- Make a predator ladder. This portable hunting platform can particularly come in handy if you are hunting in the early season when the grass is tall. You can either buy it or construct one yourself.
- Climb on top of your vehicle. Doing so would give you an elevated hunting post without the trouble of carrying additional gear around. However, bear in mind that hunting from atop a vehicle is illegal in most states. Make sure you check the local hunting laws before doing it.
5. Mind the Moon Phase
Like most canines, coyotes have exceptionally sharp night vision. Most coyote hunting happens just when the new moon appears because that is when you are most likely to catch them out in the open. Just like you, they will use a dimly-lit night to hunt. Your hunting light will play a key role as your camouflage. It will blind the coyotes for a while, forcing their eyes to adjust.
6. Choose Your Hunting Light Wisely
The biggest question when choosing a predator hunting light is which color to go for – red, green or white. The trick is to choose the one that is least likely to scare off coyotes.
Red hunting light is the traditional preferred choice, as it will reflect off coyotes’ eyes. They will remain confused long enough for you to take a shot.
Green light, on the other hand, is becoming more popular nowadays as it allows hunters to see in the dark. Therefore, if you are hunting on unfamiliar ground, consider using it.
In case you want to record your hunting trip and review it later, think about using white light. However, keep in mind that there are conflicting opinions regarding its usage. Some hunters claim white light is the best, while others insist on the fact that it scares the animals away.
7. Avoid Setting Up In the Field
Coyotes will almost never completely leave the safety of the woods to go into the open field. So, do not set up your post out in the open either. Instead, try setting up just within the wood line.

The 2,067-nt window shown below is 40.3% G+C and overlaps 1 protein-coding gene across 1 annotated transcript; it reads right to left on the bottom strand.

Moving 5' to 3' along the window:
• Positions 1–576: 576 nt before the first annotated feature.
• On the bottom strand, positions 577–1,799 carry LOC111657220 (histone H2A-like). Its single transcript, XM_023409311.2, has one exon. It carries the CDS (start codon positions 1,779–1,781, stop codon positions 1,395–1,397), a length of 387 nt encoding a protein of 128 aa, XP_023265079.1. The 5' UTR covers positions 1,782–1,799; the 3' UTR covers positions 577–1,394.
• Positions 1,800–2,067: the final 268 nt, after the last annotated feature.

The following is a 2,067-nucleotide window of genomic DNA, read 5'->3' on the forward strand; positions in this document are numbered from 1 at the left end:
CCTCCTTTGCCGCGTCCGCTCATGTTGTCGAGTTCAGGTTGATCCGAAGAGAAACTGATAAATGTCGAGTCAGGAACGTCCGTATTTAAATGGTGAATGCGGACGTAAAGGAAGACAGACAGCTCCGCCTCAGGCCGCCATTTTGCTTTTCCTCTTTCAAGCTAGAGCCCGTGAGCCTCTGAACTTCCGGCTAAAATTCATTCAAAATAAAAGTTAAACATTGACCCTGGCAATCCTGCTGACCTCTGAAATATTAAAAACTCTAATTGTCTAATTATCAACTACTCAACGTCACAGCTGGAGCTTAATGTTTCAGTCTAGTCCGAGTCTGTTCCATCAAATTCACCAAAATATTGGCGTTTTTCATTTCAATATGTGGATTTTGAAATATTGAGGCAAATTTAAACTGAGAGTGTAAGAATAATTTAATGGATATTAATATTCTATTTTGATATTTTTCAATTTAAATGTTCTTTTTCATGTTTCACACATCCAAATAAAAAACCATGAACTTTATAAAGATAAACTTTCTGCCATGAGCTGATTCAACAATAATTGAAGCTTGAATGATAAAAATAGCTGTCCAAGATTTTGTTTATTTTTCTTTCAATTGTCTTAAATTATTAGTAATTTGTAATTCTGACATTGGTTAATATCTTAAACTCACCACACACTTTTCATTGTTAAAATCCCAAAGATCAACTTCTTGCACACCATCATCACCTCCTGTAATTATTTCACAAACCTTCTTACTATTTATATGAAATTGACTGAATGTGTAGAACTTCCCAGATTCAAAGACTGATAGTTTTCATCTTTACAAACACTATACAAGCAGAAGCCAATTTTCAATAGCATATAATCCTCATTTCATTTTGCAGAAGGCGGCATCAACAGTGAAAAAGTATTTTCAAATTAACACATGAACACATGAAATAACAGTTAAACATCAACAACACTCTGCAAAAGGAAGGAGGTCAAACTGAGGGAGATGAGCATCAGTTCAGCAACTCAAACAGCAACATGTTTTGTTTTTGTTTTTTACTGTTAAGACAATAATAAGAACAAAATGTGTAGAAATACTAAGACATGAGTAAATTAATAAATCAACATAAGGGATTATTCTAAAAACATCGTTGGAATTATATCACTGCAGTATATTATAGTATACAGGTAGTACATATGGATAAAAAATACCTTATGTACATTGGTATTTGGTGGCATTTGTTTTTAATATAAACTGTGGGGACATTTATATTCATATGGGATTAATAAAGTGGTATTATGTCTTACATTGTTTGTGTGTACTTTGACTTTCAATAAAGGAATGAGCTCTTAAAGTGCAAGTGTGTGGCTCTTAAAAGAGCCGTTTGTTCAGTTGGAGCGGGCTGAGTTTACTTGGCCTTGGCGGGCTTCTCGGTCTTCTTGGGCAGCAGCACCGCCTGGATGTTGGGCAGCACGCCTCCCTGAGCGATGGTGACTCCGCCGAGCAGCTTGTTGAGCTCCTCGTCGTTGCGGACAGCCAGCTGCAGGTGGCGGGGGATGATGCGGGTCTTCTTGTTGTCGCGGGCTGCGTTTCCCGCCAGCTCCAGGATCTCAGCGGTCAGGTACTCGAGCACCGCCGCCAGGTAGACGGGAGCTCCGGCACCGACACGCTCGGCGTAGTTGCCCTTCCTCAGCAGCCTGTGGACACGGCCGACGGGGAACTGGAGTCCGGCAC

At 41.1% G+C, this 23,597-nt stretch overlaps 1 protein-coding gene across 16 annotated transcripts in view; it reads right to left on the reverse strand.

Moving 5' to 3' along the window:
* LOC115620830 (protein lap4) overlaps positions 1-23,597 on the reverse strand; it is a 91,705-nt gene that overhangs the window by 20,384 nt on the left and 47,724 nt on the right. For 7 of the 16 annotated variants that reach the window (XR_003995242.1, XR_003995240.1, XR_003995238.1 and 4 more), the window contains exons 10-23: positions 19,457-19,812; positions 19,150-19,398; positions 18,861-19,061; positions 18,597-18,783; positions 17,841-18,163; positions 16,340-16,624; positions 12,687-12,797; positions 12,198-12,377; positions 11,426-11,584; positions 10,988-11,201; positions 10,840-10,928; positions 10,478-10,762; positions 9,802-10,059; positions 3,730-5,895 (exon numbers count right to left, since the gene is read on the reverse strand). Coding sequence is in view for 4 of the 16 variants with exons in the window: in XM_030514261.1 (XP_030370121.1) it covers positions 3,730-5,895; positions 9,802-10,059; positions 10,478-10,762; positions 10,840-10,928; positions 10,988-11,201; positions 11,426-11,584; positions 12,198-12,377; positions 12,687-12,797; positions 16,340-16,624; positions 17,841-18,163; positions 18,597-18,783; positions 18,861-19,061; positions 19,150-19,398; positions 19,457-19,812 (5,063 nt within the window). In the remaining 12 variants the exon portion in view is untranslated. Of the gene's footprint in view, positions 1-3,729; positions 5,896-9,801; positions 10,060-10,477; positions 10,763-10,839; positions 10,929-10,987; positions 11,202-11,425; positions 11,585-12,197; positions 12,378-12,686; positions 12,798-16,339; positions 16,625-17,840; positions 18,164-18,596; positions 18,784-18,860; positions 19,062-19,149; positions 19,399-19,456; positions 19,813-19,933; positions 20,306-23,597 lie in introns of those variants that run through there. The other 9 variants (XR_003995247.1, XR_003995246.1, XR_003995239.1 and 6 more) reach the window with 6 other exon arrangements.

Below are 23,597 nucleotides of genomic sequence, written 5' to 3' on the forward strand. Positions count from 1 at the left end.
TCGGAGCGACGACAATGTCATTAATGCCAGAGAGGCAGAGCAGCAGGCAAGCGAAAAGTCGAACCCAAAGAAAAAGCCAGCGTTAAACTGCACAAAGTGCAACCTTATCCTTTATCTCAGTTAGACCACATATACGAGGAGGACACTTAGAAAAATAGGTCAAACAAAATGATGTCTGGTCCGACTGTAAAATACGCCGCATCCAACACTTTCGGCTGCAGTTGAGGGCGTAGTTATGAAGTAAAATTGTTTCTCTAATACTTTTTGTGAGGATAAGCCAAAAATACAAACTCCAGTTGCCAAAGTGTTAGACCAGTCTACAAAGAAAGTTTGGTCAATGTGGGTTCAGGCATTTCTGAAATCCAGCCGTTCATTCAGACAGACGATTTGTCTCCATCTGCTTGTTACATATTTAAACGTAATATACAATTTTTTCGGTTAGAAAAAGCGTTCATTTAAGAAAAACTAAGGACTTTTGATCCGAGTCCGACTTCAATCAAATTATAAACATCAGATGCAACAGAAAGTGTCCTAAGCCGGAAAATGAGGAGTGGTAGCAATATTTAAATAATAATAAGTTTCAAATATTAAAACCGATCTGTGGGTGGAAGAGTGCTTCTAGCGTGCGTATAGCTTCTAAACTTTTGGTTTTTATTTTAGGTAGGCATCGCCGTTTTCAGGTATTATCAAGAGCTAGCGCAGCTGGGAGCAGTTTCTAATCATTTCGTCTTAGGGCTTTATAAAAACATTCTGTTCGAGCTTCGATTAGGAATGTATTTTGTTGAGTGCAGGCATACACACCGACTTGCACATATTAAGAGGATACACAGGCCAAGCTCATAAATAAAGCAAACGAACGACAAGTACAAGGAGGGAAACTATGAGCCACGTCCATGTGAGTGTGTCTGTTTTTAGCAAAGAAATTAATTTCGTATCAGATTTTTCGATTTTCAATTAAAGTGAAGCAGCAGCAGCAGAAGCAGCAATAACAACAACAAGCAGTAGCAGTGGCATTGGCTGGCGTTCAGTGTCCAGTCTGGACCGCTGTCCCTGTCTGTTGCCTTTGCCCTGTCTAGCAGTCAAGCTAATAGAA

8. Prepare for a Long Wait
Depending on the hunting area, you might have to sit and wait for longer than 15 minutes for the coyote to appear. Especially in thick cover, coyotes rely heavily on their hearing and their sense of smell. They tend to be overly cautious, and thus move around much slower.
9. Bring a Hunting Partner
There are a few reasons to consider bringing a partner along on a coyote hunt. However, the most important reason to do so is that a partner can help you cover the so-called “back door”. Namely, coyotes tend to circle around, and they always have at least two ways of getting out of the shooting range.
In situations like this one, it is of great help if your partner is located somewhere behind you. Depending on the direction of the wind, they might need to move a bit to the left or right.
10. Determine the Shooting Range Beforehand
It is of utmost importance that you put safety first when hunting at night. When pre-scouting the area, make sure to make some notes regarding the best shooting distance for your expedition. Defining it is of utmost importance if you are hunting with a partner. Knowing each other’s exact location and determining the shooting range will not only guarantee a successful hunt but also protect all (human) parties involved.